To use YSlow, it’s basically the same exact process. Navigate to the page you want to optimize and click the YSlow button to open it. Click the Run Test button and YSlow starts running through its list of things to check, which is almost identical to Page Speed’s list. Once again, the items are color-coded by how important loading times they are.
So now that you know how to use these add-ons to see what needs to be improved upon, let’s go more in-depth on the optimization process. Here are the simplest things you can do to improve the speed of your website.
Minimize Your CSS Code
CSS (Cascading Style Sheets) is what makes your website pretty. It’s the coding that defines which fonts you use, what colors they are, and how your background images appear. Without the CSS, your website would be very bland and boring. Any website with more then 5 pages will probably have a couple hundred lines of CSS code, if not into the thousands. Each space, comma, semi-colon and line break in those lines of code add file size to your site, and little by little increases load times. Good CSS styling is important to use while coding CSS so you can read the code easier, however when it loads in the browser, the users of your site will never see the code so copy uploaded to your server doesn’t have to look pretty.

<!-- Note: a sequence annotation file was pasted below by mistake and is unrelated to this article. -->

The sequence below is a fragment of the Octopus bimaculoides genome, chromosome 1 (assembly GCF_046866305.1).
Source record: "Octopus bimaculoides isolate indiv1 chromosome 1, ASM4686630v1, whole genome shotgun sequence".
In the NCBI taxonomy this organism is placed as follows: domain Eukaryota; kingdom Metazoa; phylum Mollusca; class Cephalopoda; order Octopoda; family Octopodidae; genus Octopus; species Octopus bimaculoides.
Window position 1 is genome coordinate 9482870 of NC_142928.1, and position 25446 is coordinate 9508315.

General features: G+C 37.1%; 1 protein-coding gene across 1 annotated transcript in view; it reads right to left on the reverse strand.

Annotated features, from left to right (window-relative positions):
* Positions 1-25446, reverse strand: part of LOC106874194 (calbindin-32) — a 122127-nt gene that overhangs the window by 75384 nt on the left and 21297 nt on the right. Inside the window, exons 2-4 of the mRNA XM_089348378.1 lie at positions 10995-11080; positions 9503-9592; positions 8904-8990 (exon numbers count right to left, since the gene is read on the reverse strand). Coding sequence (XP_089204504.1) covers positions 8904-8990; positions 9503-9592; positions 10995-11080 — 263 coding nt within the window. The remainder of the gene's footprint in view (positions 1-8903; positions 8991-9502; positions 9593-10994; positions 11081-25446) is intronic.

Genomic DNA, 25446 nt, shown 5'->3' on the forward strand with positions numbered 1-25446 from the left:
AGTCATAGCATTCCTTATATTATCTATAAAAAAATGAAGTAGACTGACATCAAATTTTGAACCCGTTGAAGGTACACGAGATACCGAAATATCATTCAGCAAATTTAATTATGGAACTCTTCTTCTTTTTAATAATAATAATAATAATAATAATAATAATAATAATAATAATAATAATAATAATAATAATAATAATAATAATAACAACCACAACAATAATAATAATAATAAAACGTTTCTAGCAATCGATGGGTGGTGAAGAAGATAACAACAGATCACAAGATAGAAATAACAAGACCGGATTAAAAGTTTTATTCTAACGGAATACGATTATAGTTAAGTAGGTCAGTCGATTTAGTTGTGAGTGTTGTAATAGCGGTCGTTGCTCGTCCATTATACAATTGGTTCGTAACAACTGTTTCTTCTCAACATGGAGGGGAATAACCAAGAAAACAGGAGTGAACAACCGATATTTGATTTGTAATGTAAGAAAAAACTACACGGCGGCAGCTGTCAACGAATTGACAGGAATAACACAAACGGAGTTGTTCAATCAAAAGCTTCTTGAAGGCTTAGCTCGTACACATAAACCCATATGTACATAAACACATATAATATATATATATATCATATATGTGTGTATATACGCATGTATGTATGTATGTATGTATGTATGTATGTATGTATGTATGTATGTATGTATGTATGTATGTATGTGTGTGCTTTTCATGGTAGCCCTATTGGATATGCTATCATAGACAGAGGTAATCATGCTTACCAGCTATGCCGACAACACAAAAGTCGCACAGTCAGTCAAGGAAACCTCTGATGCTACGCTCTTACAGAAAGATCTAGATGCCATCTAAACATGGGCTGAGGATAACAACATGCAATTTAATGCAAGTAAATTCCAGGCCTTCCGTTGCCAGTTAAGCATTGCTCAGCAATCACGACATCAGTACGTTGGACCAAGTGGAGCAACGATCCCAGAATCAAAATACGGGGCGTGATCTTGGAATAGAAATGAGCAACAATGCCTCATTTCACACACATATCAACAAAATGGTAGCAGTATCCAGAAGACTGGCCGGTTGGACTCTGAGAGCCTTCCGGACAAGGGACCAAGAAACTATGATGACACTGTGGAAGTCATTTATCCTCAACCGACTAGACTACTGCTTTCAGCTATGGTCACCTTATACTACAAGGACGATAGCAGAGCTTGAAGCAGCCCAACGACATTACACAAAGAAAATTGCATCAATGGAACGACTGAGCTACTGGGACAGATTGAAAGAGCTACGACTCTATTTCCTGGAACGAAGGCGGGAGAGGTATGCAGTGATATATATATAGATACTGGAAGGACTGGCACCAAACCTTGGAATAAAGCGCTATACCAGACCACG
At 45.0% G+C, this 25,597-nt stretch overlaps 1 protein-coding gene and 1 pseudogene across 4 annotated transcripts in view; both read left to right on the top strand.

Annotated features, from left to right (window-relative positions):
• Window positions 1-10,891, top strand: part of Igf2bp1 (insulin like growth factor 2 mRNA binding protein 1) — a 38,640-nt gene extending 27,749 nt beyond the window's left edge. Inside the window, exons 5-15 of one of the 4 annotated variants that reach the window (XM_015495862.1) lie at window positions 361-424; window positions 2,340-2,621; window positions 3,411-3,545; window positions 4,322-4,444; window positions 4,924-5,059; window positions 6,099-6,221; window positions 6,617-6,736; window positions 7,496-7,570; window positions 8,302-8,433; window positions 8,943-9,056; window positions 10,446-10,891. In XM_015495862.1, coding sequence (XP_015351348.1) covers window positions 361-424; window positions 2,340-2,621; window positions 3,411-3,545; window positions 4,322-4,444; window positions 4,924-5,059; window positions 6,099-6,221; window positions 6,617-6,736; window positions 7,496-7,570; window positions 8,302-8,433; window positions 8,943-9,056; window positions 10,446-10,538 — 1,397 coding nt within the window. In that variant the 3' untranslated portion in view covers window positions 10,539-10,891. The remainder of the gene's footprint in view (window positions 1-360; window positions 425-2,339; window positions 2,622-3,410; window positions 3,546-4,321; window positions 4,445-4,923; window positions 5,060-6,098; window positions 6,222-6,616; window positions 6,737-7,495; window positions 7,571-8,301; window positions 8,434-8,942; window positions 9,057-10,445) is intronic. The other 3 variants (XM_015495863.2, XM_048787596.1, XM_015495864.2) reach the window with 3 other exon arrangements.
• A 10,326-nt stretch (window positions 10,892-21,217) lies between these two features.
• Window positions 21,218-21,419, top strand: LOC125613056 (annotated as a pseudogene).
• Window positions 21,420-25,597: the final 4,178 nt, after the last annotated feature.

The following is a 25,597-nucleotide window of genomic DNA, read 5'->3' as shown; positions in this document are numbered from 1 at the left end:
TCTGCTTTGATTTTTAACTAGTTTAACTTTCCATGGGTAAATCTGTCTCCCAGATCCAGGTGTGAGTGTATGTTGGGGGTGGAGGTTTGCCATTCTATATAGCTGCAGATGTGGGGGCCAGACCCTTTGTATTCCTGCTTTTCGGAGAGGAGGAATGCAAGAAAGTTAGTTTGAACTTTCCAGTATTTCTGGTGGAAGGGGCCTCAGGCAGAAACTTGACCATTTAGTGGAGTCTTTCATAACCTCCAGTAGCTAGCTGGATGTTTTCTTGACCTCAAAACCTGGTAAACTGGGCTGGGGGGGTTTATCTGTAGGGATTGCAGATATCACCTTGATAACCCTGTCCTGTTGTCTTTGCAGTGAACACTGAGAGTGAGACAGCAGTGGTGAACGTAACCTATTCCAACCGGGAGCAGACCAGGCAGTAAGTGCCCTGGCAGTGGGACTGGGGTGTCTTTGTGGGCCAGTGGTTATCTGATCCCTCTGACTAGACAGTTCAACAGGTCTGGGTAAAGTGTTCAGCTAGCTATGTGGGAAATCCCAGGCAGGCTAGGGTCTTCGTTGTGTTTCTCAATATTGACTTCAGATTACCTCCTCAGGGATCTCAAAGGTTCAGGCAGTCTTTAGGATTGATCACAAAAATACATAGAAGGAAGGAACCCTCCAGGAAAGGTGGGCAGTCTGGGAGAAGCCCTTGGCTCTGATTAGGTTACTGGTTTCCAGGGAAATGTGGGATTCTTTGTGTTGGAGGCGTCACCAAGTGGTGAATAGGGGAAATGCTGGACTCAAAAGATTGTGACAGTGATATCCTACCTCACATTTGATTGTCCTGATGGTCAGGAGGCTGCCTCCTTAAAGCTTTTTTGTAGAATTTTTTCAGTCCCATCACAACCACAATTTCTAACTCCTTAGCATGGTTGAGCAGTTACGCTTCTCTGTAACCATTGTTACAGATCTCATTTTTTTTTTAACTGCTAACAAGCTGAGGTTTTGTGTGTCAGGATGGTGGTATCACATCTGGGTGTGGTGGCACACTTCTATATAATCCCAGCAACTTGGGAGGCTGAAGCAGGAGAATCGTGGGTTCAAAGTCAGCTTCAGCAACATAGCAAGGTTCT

Uncompressed CSS Code
CSS code is usually styled like this, but increases page load times.
In order to minimize the CSS code, you want to keep a copy of the original formatted code that is easy to read. This will be your copy so you or your developers can easily edit it. Then you’ll want to make a compressed version, which takes out line breaks and spacing. The compressed version is ugly and hard to read, but it will help load your pages fast.
Compressed CSS Code
Compress CSS code isn’t as pretty as non-compressed code, but it will save page loading times.
Page Speed has a built in CSS compressor, but we recommend using www.csscompressor.com.
Minimize File Requests